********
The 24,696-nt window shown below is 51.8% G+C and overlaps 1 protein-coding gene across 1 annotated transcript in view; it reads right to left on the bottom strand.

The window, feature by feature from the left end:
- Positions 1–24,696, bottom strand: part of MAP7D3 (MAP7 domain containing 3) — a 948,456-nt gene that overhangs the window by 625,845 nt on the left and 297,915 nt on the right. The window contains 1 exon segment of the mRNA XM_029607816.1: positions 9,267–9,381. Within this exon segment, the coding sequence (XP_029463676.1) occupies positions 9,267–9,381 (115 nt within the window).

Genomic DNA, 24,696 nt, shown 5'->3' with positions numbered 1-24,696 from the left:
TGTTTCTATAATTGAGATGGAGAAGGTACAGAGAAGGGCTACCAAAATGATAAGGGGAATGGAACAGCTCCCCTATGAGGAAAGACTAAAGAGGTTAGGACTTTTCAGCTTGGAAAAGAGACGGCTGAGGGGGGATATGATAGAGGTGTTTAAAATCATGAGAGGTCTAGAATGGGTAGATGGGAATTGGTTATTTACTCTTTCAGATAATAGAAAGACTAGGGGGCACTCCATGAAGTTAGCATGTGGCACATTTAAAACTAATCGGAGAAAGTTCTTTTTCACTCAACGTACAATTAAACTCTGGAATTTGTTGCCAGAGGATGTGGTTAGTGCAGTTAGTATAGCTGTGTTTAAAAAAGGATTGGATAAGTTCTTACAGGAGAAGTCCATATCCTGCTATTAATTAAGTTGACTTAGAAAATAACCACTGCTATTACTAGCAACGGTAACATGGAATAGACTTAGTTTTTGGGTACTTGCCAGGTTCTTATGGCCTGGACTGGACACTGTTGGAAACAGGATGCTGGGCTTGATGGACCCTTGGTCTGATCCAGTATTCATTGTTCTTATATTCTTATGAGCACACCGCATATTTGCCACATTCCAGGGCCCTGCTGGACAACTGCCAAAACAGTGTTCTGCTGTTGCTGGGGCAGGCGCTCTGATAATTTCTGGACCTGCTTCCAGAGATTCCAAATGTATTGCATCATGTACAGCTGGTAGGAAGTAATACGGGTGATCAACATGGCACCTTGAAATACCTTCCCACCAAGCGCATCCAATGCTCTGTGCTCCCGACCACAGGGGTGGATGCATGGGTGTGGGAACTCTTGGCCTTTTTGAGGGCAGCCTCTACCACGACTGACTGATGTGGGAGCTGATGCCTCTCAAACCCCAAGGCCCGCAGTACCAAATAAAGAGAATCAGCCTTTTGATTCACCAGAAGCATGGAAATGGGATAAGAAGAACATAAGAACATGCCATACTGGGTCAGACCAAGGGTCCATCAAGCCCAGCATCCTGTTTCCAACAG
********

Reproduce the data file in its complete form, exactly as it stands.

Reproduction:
The 24,696-nt window shown below is 51.8% G+C and overlaps 1 protein-coding gene across 1 annotated transcript in view; it reads right to left on the bottom strand.

The window, feature by feature from the left end:
- Positions 1–24,696, bottom strand: part of MAP7D3 (MAP7 domain containing 3) — a 948,456-nt gene that overhangs the window by 625,845 nt on the left and 297,915 nt on the right. The window contains 1 exon segment of the mRNA XM_029607816.1: positions 9,267–9,381. Within this exon segment, the coding sequence (XP_029463676.1) occupies positions 9,267–9,381 (115 nt within the window).

Genomic DNA, 24,696 nt, shown 5'->3' with positions numbered 1-24,696 from the left:
TGTTTCTATAATTGAGATGGAGAAGGTACAGAGAAGGGCTACCAAAATGATAAGGGGAATGGAACAGCTCCCCTATGAGGAAAGACTAAAGAGGTTAGGACTTTTCAGCTTGGAAAAGAGACGGCTGAGGGGGGATATGATAGAGGTGTTTAAAATCATGAGAGGTCTAGAATGGGTAGATGGGAATTGGTTATTTACTCTTTCAGATAATAGAAAGACTAGGGGGCACTCCATGAAGTTAGCATGTGGCACATTTAAAACTAATCGGAGAAAGTTCTTTTTCACTCAACGTACAATTAAACTCTGGAATTTGTTGCCAGAGGATGTGGTTAGTGCAGTTAGTATAGCTGTGTTTAAAAAAGGATTGGATAAGTTCTTACAGGAGAAGTCCATATCCTGCTATTAATTAAGTTGACTTAGAAAATAACCACTGCTATTACTAGCAACGGTAACATGGAATAGACTTAGTTTTTGGGTACTTGCCAGGTTCTTATGGCCTGGACTGGACACTGTTGGAAACAGGATGCTGGGCTTGATGGACCCTTGGTCTGATCCAGTATTCATTGTTCTTATATTCTTATGAGCACACCGCATATTTGCCACATTCCAGGGCCCTGCTGGACAACTGCCAAAACAGTGTTCTGCTGTTGCTGGGGCAGGCGCTCTGATAATTTCTGGACCTGCTTCCAGAGATTCCAAATGTATTGCATCATGTACAGCTGGTAGGAAGTAATACGGGTGATCAACATGGCACCTTGAAATACCTTCCCACCAAGCGCATCCAATGCTCTGTGCTCCCGACCACAGGGGTGGATGCATGGGTGTGGGAACTCTTGGCCTTTTTGAGGGCAGCCTCTACCACGACTGACTGATGTGGGAGCTGATGCCTCTCAAACCCCAAGGCCCGCAGTACCAAATAAAGAGAATCAGCCTTTTGATTCACCAGAAGCATGGAAATGGGATAAGAAGAACATAAGAACATGCCATACTGGGTCAGACCAAGGGTCCATCAAGCCCAGCATCCTGTTTCCAACAG